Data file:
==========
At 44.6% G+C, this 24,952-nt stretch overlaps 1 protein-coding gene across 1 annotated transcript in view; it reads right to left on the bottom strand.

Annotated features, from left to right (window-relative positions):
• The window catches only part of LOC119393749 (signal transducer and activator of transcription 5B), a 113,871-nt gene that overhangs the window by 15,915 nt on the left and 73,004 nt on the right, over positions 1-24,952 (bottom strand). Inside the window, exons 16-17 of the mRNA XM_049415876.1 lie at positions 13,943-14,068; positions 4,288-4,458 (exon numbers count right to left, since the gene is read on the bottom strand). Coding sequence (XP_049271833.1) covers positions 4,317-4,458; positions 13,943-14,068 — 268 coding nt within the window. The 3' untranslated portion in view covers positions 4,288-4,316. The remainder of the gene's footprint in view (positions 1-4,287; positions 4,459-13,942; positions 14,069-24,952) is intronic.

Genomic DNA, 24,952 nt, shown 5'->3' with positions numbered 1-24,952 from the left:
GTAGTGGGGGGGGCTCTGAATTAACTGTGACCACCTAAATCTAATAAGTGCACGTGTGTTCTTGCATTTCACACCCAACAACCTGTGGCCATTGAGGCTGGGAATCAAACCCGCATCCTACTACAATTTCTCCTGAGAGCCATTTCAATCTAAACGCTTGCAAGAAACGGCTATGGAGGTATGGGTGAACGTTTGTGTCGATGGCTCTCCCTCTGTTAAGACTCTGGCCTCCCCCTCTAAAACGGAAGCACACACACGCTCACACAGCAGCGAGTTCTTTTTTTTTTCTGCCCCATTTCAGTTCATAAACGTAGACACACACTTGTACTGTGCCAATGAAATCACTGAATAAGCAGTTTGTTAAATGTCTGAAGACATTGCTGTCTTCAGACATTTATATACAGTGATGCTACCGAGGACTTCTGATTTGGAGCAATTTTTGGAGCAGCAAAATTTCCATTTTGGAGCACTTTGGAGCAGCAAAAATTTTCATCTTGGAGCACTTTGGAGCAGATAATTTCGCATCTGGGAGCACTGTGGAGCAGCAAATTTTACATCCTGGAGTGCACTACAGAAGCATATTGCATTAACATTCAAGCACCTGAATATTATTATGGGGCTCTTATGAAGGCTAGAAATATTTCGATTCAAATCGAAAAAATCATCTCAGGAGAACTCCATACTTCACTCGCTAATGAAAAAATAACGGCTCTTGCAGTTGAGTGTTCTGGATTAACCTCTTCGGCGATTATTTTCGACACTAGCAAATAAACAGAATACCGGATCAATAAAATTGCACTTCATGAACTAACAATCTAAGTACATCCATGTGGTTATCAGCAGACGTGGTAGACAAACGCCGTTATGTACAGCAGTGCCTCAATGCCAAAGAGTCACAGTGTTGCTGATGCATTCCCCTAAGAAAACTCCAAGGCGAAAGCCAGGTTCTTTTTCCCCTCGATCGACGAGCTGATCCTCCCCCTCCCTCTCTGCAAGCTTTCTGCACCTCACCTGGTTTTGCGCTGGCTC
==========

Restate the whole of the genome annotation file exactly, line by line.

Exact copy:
At 44.6% G+C, this 24,952-nt stretch overlaps 1 protein-coding gene across 1 annotated transcript in view; it reads right to left on the bottom strand.

Annotated features, from left to right (window-relative positions):
• The window catches only part of LOC119393749 (signal transducer and activator of transcription 5B), a 113,871-nt gene that overhangs the window by 15,915 nt on the left and 73,004 nt on the right, over positions 1-24,952 (bottom strand). Inside the window, exons 16-17 of the mRNA XM_049415876.1 lie at positions 13,943-14,068; positions 4,288-4,458 (exon numbers count right to left, since the gene is read on the bottom strand). Coding sequence (XP_049271833.1) covers positions 4,317-4,458; positions 13,943-14,068 — 268 coding nt within the window. The 3' untranslated portion in view covers positions 4,288-4,316. The remainder of the gene's footprint in view (positions 1-4,287; positions 4,459-13,942; positions 14,069-24,952) is intronic.

Genomic DNA, 24,952 nt, shown 5'->3' with positions numbered 1-24,952 from the left:
GTAGTGGGGGGGGCTCTGAATTAACTGTGACCACCTAAATCTAATAAGTGCACGTGTGTTCTTGCATTTCACACCCAACAACCTGTGGCCATTGAGGCTGGGAATCAAACCCGCATCCTACTACAATTTCTCCTGAGAGCCATTTCAATCTAAACGCTTGCAAGAAACGGCTATGGAGGTATGGGTGAACGTTTGTGTCGATGGCTCTCCCTCTGTTAAGACTCTGGCCTCCCCCTCTAAAACGGAAGCACACACACGCTCACACAGCAGCGAGTTCTTTTTTTTTTCTGCCCCATTTCAGTTCATAAACGTAGACACACACTTGTACTGTGCCAATGAAATCACTGAATAAGCAGTTTGTTAAATGTCTGAAGACATTGCTGTCTTCAGACATTTATATACAGTGATGCTACCGAGGACTTCTGATTTGGAGCAATTTTTGGAGCAGCAAAATTTCCATTTTGGAGCACTTTGGAGCAGCAAAAATTTTCATCTTGGAGCACTTTGGAGCAGATAATTTCGCATCTGGGAGCACTGTGGAGCAGCAAATTTTACATCCTGGAGTGCACTACAGAAGCATATTGCATTAACATTCAAGCACCTGAATATTATTATGGGGCTCTTATGAAGGCTAGAAATATTTCGATTCAAATCGAAAAAATCATCTCAGGAGAACTCCATACTTCACTCGCTAATGAAAAAATAACGGCTCTTGCAGTTGAGTGTTCTGGATTAACCTCTTCGGCGATTATTTTCGACACTAGCAAATAAACAGAATACCGGATCAATAAAATTGCACTTCATGAACTAACAATCTAAGTACATCCATGTGGTTATCAGCAGACGTGGTAGACAAACGCCGTTATGTACAGCAGTGCCTCAATGCCAAAGAGTCACAGTGTTGCTGATGCATTCCCCTAAGAAAACTCCAAGGCGAAAGCCAGGTTCTTTTTCCCCTCGATCGACGAGCTGATCCTCCCCCTCCCTCTCTGCAAGCTTTCTGCACCTCACCTGGTTTTGCGCTGGCTC